Answer to Question #12703 Submitted to "Ask the Experts"

Category: Radiation Basics — Alpha Radiation

The following question was answered by an expert in the appropriate field:


I recently received anonymous messages saying that I have been intentionally poisoned with thorium (most likely via ingestion). Since about the summer of 2017 I have experienced significant neuralgia and peripheral neuropathy, first in the right shoulder area, then expanding down to include most of the right shoulder, arm, and hand. A few months ago, I also started feeling the same on the left side (random on/off burning, tingling, sometimes stabbing pains, in changing locations, that are ephemeral, but felt for some portions of every day in varying degrees). Finally, my lower left leg—the general bone areas—has a somewhat different feeling—similar to what bone cancer might feel like (layperson's diagnosis using various medical websites). I would like to ask if there are any measurements or tests that can be done from outside the body that would detect presence of any radiation. Also, which would be the best devices available for rent (or by a professional service) to check for ionizing radiation in the home and automobile? Thank you for any help or suggestions you may have.


Thorium is a naturally occurring weakly radioactive heavy metal that is unbiquitous in our environment. Thus, it is found in trace amounts in soil, rock, air, water, plants, and animals, including our own bodies. It comes from the food we eat, the water we drink, and the air we breathe and is constantly being taken into our bodies as well as being constantly excreted in urine, feces, sweat, and exhaled air because it is poorly absorbed into the body. 

The query you posed is largely in the nature of a medical and possibly legal nature and, hence, outside the purview of the Health Physics Society Ask The Experts feature. The fact that you have received anonymous messages alleging that you have been intentionally poisoned with thorium would seem to be a matter for law enforcement and should be referred to them. The medical symptoms you describe are best evaluated by consultation with a competent physician. There are, in fact, tests and measurements that can be performed outside the body. These include measurement of thorium in urine and feces that, in conjunction with calculations based on biokinetic models, can determine the amount of thorium in your body. Similarly, there are instruments that measure radiation directly or from air samples. Such tests and measurements and body burden evaluations typically require specialized instrumentation and professional expertise and are not generally available. The radiation control section of your state department of public health can advise you in this regard as well as assisting you in other ways with evaluation of your situation. Detailed information on thorium can be obtained from the publication "Toxicological Profile for Thorium" of the Agency for Toxic Substances and Disease Registry in Atlanta.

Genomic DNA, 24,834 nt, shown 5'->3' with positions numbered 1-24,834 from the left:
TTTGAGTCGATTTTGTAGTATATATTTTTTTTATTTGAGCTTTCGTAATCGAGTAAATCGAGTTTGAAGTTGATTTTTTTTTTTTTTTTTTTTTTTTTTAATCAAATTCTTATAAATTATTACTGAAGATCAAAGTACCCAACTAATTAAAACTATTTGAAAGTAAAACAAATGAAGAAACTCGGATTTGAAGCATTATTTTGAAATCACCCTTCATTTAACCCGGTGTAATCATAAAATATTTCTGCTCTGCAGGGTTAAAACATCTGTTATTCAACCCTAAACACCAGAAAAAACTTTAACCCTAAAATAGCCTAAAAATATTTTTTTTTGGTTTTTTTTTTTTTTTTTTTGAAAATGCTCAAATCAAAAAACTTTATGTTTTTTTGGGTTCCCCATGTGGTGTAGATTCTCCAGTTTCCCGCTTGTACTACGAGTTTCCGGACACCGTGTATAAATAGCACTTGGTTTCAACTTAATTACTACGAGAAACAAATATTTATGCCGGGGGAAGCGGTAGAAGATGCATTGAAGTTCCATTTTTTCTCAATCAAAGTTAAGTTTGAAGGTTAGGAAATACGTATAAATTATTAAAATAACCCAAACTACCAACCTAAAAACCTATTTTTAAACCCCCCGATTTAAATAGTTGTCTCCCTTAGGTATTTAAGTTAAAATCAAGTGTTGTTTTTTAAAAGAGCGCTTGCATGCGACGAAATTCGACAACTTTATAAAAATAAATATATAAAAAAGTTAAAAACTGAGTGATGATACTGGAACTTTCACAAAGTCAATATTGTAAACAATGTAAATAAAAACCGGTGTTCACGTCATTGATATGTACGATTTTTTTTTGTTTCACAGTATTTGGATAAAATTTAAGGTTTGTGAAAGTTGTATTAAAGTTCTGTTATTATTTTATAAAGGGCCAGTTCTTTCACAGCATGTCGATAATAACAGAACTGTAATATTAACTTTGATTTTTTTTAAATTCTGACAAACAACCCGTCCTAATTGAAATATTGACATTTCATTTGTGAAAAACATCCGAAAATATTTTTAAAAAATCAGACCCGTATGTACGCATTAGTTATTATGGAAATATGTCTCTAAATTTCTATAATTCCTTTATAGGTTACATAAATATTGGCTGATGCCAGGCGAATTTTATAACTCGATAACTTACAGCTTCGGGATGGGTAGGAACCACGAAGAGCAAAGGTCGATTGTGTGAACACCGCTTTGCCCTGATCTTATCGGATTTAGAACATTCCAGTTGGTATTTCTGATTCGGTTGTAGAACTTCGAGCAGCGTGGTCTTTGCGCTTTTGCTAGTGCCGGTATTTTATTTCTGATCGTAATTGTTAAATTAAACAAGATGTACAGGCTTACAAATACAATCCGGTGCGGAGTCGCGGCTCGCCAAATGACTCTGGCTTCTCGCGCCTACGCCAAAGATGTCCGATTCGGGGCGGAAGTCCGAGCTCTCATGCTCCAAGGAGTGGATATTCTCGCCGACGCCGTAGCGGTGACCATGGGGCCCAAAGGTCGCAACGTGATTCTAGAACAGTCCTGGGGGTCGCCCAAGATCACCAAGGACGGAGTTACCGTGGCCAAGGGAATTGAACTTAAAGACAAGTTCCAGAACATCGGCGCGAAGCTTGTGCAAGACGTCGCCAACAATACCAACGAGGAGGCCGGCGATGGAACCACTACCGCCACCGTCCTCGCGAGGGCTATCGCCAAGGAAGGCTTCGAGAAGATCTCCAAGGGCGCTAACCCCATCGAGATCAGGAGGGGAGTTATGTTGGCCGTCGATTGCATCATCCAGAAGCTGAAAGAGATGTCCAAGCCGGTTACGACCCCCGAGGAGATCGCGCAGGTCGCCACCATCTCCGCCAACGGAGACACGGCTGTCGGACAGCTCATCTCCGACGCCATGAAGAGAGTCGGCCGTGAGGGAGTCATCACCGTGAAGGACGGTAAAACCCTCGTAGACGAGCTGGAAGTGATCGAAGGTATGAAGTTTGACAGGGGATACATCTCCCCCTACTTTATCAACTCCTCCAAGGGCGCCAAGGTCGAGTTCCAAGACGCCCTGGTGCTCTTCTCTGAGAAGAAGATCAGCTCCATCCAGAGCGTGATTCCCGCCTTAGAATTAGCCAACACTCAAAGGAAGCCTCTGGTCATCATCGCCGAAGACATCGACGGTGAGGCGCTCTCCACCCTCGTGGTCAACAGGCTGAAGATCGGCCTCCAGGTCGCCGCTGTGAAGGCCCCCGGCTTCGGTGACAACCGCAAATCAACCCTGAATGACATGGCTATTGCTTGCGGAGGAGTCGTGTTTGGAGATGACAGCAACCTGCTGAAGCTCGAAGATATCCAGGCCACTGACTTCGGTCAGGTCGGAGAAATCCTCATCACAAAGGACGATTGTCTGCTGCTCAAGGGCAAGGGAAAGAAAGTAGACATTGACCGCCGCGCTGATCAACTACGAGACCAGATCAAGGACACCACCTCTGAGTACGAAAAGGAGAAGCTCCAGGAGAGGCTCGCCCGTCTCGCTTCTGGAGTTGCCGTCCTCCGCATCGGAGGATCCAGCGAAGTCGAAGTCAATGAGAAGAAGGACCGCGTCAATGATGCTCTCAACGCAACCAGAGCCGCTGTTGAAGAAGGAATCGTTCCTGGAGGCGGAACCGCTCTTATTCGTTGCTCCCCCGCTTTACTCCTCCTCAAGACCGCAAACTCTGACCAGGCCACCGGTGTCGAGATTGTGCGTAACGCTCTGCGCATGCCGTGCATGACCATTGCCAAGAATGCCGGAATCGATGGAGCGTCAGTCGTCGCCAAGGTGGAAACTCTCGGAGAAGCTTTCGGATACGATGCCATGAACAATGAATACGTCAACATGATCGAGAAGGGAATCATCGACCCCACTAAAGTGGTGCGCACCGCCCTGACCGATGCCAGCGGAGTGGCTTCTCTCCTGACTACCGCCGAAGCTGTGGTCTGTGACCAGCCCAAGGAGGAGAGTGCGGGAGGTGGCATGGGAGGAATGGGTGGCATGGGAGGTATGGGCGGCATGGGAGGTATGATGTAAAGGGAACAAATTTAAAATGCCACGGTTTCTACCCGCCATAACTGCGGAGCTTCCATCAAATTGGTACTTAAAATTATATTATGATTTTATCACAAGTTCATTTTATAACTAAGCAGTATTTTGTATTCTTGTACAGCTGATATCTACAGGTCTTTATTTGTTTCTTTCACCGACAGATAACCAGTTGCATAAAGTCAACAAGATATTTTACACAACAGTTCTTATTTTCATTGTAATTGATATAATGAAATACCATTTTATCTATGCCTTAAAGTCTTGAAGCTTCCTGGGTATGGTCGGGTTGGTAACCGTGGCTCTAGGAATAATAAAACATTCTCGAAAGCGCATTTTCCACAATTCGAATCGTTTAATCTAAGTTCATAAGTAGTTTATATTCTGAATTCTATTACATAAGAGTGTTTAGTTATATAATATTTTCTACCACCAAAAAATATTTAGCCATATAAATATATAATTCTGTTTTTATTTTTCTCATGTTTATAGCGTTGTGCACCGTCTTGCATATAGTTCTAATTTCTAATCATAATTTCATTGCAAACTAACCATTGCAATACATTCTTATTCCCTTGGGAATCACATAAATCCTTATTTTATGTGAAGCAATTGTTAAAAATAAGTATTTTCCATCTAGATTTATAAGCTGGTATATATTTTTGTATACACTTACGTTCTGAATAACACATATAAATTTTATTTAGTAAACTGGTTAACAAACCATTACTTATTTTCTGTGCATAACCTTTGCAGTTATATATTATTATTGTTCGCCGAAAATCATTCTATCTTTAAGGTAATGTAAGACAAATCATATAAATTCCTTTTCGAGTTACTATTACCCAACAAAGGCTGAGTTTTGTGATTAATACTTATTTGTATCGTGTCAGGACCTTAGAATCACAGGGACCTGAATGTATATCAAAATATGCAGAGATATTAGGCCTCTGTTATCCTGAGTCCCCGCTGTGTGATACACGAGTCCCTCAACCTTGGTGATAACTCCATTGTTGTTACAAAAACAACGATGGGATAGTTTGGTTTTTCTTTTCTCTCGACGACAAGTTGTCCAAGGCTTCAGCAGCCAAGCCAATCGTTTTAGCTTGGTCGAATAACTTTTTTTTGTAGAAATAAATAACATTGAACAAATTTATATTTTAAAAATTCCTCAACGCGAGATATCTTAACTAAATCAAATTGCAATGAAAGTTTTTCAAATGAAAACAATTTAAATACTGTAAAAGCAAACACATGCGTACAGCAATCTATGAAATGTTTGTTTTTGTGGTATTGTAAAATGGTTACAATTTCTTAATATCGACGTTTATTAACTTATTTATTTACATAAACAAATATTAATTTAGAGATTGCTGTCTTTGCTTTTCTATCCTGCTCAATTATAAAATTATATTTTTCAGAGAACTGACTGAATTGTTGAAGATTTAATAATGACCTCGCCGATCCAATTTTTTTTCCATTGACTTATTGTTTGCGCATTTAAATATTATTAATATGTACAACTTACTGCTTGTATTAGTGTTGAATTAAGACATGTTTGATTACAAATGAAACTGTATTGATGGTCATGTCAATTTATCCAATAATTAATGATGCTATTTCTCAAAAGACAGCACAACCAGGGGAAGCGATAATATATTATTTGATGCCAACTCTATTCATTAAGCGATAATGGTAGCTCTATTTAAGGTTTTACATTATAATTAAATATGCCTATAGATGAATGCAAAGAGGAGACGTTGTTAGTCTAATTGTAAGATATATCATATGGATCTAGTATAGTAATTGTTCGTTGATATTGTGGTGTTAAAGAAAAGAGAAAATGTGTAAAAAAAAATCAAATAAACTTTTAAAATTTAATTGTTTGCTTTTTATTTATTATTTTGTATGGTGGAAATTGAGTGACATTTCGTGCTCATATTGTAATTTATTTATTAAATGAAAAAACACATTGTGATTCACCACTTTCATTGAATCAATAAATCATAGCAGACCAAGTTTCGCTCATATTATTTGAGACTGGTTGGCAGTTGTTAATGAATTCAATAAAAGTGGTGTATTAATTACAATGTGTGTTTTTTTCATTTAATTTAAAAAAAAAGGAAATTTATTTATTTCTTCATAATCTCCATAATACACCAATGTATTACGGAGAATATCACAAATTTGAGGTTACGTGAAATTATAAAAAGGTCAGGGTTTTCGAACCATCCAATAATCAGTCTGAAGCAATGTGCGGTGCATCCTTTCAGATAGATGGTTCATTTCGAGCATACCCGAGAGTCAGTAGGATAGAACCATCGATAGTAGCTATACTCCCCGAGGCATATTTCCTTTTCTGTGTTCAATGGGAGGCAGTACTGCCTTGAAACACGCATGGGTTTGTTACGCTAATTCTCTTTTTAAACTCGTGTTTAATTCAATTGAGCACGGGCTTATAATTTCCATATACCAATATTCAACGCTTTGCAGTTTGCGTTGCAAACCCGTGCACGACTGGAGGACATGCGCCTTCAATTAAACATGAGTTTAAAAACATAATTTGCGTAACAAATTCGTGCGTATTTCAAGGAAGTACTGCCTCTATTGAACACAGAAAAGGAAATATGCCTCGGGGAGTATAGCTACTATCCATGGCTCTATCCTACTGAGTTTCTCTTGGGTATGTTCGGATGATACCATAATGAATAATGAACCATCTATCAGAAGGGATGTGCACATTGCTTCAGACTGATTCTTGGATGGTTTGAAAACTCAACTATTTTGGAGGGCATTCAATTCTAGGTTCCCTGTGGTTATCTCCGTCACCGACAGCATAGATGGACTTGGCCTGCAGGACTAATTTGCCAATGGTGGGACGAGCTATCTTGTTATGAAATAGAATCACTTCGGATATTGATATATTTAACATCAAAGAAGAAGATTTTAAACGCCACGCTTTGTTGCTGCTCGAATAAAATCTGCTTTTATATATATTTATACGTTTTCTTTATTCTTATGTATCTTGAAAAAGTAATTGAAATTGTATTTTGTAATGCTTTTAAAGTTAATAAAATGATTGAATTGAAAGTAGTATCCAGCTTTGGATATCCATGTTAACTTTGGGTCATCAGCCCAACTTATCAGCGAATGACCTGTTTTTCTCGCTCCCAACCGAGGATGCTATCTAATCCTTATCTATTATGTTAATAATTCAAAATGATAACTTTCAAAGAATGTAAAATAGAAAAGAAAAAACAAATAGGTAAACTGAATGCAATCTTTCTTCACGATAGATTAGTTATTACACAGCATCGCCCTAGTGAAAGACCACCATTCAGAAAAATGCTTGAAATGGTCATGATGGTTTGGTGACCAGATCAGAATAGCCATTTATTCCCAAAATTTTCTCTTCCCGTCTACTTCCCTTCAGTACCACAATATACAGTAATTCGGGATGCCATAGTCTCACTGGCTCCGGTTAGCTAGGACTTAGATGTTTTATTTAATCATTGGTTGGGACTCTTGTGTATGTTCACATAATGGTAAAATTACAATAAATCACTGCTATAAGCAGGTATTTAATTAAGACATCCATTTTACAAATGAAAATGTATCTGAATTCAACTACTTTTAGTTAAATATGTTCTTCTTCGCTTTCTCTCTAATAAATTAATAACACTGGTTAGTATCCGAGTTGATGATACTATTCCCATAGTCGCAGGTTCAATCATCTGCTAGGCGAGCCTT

Ron Kathren
Professor Emeritus
Washington State University at Tri-Cities

Ask the Experts is posting answers using only SI (the International System of Units) in accordance with international practice. To convert these to traditional units we have prepared a conversion table. You can also view a diagram to help put the radiation information presented in this question and answer in perspective. Explanations of radiation terms can be found here.
Answer posted on 14 November 2018. The information posted on this web page is intended as general reference information only. Specific facts and circumstances may affect the applicability of concepts, materials, and information described herein. The information provided is not a substitute for professional advice and should not be relied upon in the absence of such professional advice. To the best of our knowledge, answers are correct at the time they are posted. Be advised that over time, requirements could change, new data could be made available, and Internet links could change, affecting the correctness of the answers. Answers are the professional opinions of the expert responding to each question; they do not necessarily represent the position of the Health Physics Society.